2018 Winners: Yi Lu, MD, PhD, and Zhigang He, PhD
Yi Lu, MD, PhD
Director, Neurological Trauma, Brigham and Women’s Hospital
Assistant Professor of Neurology, Harvard Medical School
Zhigang He, PhD
Research Associate, Boston Children’s Hospital
Professor of Neurology and Ophthalmology, Harvard Medical School
Locomotion recovery after spinal cord injury
While most severe spinal cord injuries still preserve indirect anatomical connections, these connections are functionally inadequate in maintaining locomotion capacity. However, new strategies that maximize the function of preserved neural tissues may provide solutions for patients suffering from devastating spinal cord injury. Lu, He, and their team have identified an important molecular mechanism that is responsible for decreased activity of spared spinal cord interneurons following severe spinal cord injury. They have also identified a small molecule, CLP290, which effectively restores the activity of the spared interneurons, causing paralyzed animals to regain locomotion capacity. The team’s research project will further elucidate the mechanisms of CLP290 in locomotion function restoration, with an ultimate goal of establishing the molecule’s safety and efficacy in human spinal cord injury patients.
Yi Lu, MD, PhD, is the director of neurological trauma at Brigham and Women’s Hospital and assistant professor of neurology at Harvard Medical School. Lu, a complex spine surgeon, is also a dedicated spinal cord injury researcher who collaborates with experts at Boston Children’s Hospital, the Miami Project to Cure Paralysis, and Spaulding Rehabilitation Hospital on finding solutions for patients with severe spinal cord injury. Lu serves as primary investigator of two national, multicenter prospective spinal cord injury trials and as a committee member of the North American Spine Society’s section on spinal cord injury. Lu’s research team is currently working on discovering further mechanisms for axon regeneration and bringing breakthrough discoveries from basic science laboratories to clinical settings with a goal of advancing care for patients suffering from the devastating outcomes of severe spinal cord injury.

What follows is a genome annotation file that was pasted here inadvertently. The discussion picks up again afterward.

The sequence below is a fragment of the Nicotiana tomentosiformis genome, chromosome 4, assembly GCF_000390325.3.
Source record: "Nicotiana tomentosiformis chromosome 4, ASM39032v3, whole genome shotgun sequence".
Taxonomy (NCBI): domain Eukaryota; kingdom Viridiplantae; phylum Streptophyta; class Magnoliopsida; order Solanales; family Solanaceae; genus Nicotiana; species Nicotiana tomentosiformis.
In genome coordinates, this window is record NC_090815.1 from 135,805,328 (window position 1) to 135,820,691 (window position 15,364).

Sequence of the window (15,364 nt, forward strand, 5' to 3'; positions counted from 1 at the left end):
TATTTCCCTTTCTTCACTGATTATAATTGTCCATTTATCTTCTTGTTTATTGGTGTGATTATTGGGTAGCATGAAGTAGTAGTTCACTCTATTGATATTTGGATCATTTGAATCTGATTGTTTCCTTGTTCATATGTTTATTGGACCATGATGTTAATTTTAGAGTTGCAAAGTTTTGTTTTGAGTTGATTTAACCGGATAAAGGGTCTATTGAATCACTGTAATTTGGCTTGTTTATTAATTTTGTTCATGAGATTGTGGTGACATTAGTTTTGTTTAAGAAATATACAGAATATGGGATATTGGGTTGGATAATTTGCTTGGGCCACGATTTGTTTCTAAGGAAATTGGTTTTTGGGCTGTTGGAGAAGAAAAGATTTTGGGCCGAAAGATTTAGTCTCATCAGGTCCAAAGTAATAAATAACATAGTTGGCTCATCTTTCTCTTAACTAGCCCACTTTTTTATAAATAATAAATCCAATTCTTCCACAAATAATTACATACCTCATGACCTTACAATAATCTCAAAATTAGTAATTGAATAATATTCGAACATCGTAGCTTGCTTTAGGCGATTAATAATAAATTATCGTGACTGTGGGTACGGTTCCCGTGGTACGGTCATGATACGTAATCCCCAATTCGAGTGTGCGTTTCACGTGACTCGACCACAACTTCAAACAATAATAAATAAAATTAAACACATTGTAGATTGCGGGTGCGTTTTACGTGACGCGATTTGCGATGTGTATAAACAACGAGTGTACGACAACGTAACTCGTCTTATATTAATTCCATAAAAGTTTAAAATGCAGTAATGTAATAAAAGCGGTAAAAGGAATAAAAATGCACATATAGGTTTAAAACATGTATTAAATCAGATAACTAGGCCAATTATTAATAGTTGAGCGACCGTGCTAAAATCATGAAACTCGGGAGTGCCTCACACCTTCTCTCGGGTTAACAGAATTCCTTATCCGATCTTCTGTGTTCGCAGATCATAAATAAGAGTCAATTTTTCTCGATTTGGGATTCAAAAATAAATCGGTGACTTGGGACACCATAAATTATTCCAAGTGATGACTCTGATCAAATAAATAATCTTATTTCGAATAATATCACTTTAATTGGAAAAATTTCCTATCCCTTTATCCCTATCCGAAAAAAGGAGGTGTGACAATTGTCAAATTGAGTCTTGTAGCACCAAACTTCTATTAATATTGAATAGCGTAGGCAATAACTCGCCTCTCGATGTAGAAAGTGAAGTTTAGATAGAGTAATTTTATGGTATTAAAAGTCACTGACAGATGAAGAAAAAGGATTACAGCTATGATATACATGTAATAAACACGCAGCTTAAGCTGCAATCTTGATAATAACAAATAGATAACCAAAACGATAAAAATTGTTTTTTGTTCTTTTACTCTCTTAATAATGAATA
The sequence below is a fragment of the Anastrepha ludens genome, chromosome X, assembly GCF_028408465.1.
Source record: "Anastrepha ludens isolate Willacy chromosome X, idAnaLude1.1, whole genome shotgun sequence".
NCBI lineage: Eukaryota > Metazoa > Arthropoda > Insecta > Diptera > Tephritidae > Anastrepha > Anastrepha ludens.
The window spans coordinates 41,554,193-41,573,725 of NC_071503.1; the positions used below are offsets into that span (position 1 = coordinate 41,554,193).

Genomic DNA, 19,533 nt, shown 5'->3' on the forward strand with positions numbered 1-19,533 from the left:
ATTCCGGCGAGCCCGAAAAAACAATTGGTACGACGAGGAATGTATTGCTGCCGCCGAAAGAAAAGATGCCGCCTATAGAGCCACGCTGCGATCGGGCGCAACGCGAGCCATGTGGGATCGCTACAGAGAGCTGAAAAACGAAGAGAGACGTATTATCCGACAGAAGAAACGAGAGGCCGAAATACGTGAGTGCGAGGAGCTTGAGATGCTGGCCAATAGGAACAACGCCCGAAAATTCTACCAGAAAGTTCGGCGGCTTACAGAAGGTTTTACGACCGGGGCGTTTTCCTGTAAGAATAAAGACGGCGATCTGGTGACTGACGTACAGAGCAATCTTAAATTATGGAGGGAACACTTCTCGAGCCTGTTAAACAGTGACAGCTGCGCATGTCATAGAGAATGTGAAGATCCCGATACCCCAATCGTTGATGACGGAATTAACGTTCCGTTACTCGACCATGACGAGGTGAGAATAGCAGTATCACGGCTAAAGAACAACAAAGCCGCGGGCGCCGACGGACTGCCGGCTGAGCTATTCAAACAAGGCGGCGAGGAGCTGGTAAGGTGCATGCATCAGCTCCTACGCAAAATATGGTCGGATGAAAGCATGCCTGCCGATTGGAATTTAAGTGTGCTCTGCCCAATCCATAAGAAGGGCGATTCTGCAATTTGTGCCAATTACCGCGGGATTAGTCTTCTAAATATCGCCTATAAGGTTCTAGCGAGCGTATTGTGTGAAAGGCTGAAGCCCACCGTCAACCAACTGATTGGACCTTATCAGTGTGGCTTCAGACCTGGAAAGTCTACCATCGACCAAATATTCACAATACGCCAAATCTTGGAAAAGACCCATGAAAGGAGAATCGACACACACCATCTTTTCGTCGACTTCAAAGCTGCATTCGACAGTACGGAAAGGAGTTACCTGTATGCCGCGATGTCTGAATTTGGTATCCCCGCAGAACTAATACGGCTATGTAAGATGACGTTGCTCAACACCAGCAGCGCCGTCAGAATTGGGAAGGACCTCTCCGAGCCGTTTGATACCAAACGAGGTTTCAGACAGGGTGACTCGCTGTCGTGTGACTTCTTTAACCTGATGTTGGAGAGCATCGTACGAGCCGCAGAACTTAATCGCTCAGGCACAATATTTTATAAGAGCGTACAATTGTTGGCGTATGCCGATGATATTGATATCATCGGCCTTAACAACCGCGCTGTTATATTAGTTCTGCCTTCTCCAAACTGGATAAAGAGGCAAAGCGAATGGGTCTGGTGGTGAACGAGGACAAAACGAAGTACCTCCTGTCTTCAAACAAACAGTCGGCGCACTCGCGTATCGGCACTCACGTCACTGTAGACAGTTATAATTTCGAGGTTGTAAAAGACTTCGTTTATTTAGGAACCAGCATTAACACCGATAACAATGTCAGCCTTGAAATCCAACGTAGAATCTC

Zhigang He, PhD, is a professor of neurology and ophthalmology at Harvard Medical School. His lab at the FM Kirby Neurobiology Center at Boston Children’s Hospital has been studying the mechanisms of axon regeneration and functional recovery after spinal cord injury and other types of injury. He received his PhD from the University of Toronto and was a postdoctoral fellow at the University of California, San Francisco. He has the honor of being named a Klingenstein-Simons Fellow in Neuroscience, a John Merck Scholar, and a McKnight Scholar, and was a recipient of the Ameritec Prize for significant accomplishment toward a cure for paralysis. His group has made numerous key contributions to the mechanisms of axon regeneration and functional restoration, including KCC2-dependent strategies of activating functionally dormant pathways in spinal cord injury models.